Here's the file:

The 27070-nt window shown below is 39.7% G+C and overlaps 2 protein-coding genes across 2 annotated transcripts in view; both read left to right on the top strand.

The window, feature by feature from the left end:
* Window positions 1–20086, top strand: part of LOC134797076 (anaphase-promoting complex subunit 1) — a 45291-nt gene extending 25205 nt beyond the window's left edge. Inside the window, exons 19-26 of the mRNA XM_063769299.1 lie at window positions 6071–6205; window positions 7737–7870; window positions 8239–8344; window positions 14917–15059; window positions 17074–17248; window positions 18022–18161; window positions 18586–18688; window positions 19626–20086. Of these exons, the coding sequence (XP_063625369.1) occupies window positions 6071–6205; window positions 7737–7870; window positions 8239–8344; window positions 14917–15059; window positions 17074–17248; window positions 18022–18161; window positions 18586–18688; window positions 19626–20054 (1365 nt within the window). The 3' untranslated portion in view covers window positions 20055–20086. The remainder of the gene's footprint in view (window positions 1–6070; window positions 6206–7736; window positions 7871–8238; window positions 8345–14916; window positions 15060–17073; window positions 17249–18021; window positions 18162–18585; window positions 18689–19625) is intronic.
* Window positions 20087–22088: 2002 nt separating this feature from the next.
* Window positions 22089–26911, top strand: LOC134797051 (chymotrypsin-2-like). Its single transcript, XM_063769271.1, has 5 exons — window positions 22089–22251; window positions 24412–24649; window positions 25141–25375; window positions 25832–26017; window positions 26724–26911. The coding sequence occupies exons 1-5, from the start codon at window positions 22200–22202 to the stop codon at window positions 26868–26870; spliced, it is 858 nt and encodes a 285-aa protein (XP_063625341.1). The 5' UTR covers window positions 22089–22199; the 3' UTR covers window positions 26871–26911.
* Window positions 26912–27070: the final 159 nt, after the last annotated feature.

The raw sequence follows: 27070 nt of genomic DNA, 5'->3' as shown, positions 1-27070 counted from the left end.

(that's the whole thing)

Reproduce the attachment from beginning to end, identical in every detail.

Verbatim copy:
The 27070-nt window shown below is 39.7% G+C and overlaps 2 protein-coding genes across 2 annotated transcripts in view; both read left to right on the top strand.

The window, feature by feature from the left end:
* Window positions 1–20086, top strand: part of LOC134797076 (anaphase-promoting complex subunit 1) — a 45291-nt gene extending 25205 nt beyond the window's left edge. Inside the window, exons 19-26 of the mRNA XM_063769299.1 lie at window positions 6071–6205; window positions 7737–7870; window positions 8239–8344; window positions 14917–15059; window positions 17074–17248; window positions 18022–18161; window positions 18586–18688; window positions 19626–20086. Of these exons, the coding sequence (XP_063625369.1) occupies window positions 6071–6205; window positions 7737–7870; window positions 8239–8344; window positions 14917–15059; window positions 17074–17248; window positions 18022–18161; window positions 18586–18688; window positions 19626–20054 (1365 nt within the window). The 3' untranslated portion in view covers window positions 20055–20086. The remainder of the gene's footprint in view (window positions 1–6070; window positions 6206–7736; window positions 7871–8238; window positions 8345–14916; window positions 15060–17073; window positions 17249–18021; window positions 18162–18585; window positions 18689–19625) is intronic.
* Window positions 20087–22088: 2002 nt separating this feature from the next.
* Window positions 22089–26911, top strand: LOC134797051 (chymotrypsin-2-like). Its single transcript, XM_063769271.1, has 5 exons — window positions 22089–22251; window positions 24412–24649; window positions 25141–25375; window positions 25832–26017; window positions 26724–26911. The coding sequence occupies exons 1-5, from the start codon at window positions 22200–22202 to the stop codon at window positions 26868–26870; spliced, it is 858 nt and encodes a 285-aa protein (XP_063625341.1). The 5' UTR covers window positions 22089–22199; the 3' UTR covers window positions 26871–26911.
* Window positions 26912–27070: the final 159 nt, after the last annotated feature.

The raw sequence follows: 27070 nt of genomic DNA, 5'->3' as shown, positions 1-27070 counted from the left end.